Electronic Elections: The Perils and Promises of Digital Democracy

By R. Michael Alvarez; Thad E. Hall | Go to book overview

has been truly a blessing for us and for the entire election community. Steve Ott and Ron Hrebenar at the University of Utah were also quite supportive of our work and agreed without hesitation to fund our initial study. The John S. and James L. Knight Foundation provided critical support of the Voting Technology Project work and that financial assistance helped us in many ways. Melissa Herrmann and her staff at International Communication Research were incredibly helpful in the conduct of our survey research, suggesting better ways of presenting the data and ensuring that the questions we asked about electronic voting addressed the issues we wanted to address. We are both involved in the Election Assistance Commission's Vote Count and Vote Recount Study, and this effort has been very educational for us, illustrating the reality of state election laws. We have also benefited from the interesting discussions we have had with the commissioners and the staff of the commission.

Rick Green at the University of Utah provided Hall with course release time on short notice during the initial writing of the book. While we were finishing this book, Alvarez was a Senior Fellow at the Annenberg Center for Communication at the University of Southern California; that fellowship provided interesting colleagues, great coffee, and much-needed quiet time for reading and reflection. Thanks to Jonathan Aronson, Geoffrey Cowan, and Simon Wilkie.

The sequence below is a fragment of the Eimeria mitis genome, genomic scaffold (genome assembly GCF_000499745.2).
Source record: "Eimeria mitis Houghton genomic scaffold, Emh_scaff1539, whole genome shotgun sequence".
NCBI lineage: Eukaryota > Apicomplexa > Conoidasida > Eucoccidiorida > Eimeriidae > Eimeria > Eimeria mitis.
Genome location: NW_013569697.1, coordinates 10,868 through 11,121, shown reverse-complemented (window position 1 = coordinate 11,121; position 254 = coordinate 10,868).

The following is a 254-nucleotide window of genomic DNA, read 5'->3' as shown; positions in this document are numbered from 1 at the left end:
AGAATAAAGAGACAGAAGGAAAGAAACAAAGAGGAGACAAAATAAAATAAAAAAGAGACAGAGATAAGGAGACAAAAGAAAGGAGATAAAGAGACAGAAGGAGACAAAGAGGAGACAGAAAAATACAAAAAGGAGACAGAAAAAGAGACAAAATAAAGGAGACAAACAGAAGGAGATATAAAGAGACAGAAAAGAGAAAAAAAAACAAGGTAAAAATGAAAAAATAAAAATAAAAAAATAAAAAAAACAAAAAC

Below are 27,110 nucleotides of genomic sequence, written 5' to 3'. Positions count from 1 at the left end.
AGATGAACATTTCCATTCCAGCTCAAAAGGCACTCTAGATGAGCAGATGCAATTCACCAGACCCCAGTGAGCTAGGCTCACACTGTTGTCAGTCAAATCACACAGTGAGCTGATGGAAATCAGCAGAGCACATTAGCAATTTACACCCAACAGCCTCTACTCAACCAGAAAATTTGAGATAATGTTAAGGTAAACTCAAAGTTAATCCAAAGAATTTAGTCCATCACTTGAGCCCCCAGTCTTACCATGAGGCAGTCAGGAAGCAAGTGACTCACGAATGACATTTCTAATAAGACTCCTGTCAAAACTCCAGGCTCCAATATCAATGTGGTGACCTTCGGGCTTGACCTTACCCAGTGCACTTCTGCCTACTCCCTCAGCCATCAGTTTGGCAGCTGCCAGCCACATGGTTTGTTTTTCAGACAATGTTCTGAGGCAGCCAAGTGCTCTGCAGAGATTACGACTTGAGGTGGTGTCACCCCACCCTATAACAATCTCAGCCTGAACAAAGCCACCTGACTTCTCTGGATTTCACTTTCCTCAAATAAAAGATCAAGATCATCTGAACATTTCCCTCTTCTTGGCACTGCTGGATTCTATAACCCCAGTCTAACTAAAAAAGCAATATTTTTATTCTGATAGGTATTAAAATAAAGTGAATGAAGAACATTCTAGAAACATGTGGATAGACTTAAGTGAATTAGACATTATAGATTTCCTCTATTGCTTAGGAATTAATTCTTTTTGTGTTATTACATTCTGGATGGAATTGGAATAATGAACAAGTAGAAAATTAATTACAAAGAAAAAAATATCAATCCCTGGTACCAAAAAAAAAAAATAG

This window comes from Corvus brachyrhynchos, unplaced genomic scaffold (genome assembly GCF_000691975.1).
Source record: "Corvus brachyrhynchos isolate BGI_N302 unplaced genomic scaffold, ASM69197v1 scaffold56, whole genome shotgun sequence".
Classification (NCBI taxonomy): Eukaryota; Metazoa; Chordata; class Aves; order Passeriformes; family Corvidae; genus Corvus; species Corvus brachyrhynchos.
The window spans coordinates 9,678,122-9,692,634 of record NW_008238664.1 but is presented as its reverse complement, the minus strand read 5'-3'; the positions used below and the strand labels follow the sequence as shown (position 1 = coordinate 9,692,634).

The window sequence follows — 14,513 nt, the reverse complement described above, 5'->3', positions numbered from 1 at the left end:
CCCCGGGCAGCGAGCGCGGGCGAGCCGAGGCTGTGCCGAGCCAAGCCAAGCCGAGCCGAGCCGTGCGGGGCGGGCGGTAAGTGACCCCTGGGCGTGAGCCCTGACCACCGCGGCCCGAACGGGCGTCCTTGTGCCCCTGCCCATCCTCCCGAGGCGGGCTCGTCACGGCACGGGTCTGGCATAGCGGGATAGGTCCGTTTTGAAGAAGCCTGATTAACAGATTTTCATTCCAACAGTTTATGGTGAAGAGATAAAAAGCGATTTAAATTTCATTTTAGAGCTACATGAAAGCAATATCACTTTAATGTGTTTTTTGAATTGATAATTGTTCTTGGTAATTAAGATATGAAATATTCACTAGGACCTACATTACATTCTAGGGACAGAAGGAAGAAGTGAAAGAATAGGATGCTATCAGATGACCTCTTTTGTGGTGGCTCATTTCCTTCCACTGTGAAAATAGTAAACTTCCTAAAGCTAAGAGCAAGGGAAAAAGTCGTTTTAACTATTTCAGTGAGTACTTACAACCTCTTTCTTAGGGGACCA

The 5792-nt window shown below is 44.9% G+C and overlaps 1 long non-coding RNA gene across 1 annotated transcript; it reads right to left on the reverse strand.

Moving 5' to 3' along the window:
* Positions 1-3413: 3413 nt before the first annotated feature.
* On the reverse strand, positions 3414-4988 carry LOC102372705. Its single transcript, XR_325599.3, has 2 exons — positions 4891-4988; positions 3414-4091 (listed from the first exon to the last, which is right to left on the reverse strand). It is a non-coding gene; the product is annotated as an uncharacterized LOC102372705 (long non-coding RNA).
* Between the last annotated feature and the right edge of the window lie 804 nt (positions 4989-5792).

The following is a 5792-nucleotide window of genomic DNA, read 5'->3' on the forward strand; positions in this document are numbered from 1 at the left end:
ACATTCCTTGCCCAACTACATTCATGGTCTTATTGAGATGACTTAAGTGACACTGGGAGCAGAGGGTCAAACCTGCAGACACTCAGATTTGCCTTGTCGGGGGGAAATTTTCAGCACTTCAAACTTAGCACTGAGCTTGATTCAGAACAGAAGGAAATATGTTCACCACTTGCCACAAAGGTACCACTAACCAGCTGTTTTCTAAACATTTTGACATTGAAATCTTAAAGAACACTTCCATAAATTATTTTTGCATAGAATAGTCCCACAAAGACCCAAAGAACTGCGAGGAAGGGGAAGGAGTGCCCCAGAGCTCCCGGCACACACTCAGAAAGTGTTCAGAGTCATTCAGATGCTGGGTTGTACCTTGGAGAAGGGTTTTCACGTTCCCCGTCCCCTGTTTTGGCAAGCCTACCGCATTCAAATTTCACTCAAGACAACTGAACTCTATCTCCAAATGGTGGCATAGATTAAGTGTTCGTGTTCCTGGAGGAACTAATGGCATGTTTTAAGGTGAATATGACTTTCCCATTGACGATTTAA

We both have had the unique honor of being associated with universities that give us great colleagues and students. At Caltech, we appreciate the input, good humor, and support we have received from our colleagues Jonathan Katz, Rod Kiewiet, and Peter Ordeshook. And without great students to help us in our research, and to challenge us as we talk about our research and perspective, our work would suffer: we thank Caltech graduate students Delia Bailey, Morgan Llewellyn, Betsy Sinclair, and Catherine Wilson for their input into our work. Delia Bailey and Betsy Sinclair assisted with some of the analyses we discuss in later chapters, and also commented on early versions of this manuscript. Caltech undergraduates Erin Hartman and Dan Knoepfle also provided helpful discussions and input into our work. At the University of Utah, we thank Erin Peterson, an undergraduate who has been an incredible resource helping us in our research. Thanks as well to our colleagues from the VTP, especially Charles Stewart. We also thank Monica Kohler, Cindy Brown, and Shelley Kruger at the University of Utah, who helped us manage the Carnegie grant and internal grants that supported our work. Finally at Caltech, we have to thank two wonderful people without whose daily support and assistance we would not have managed to get any work done over the past few years: the good cheer and incredible administrative support offered by

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Electronic Elections: The Perils and Promises of Digital Democracy
Table of contents

Table of contents

  • Title Page iii
  • Contents v
  • Illustrations vii
  • Preface ix
  • Chapter 1 - What This Book is About 1
  • Chapter 2 - Paper Problems, Electronic Promises 12
  • Chapter 3 - Criticisms of Electronic Voting 30
  • Chapter 4 - The Frame Game 50
  • Chapter 5 - One Step Forward, Two Steps Back 71
  • Chapter 6 - The Performance of the Machines 100
  • Chapter 7 - Public Acceptance of Electronic Voting 133
  • Chapter 8 - A New Paradigm for Assessing Voting Technologies 156
  • Chapter 9 - Conclusion 178
  • Notes 191
  • Bibliography 207
  • Index 217
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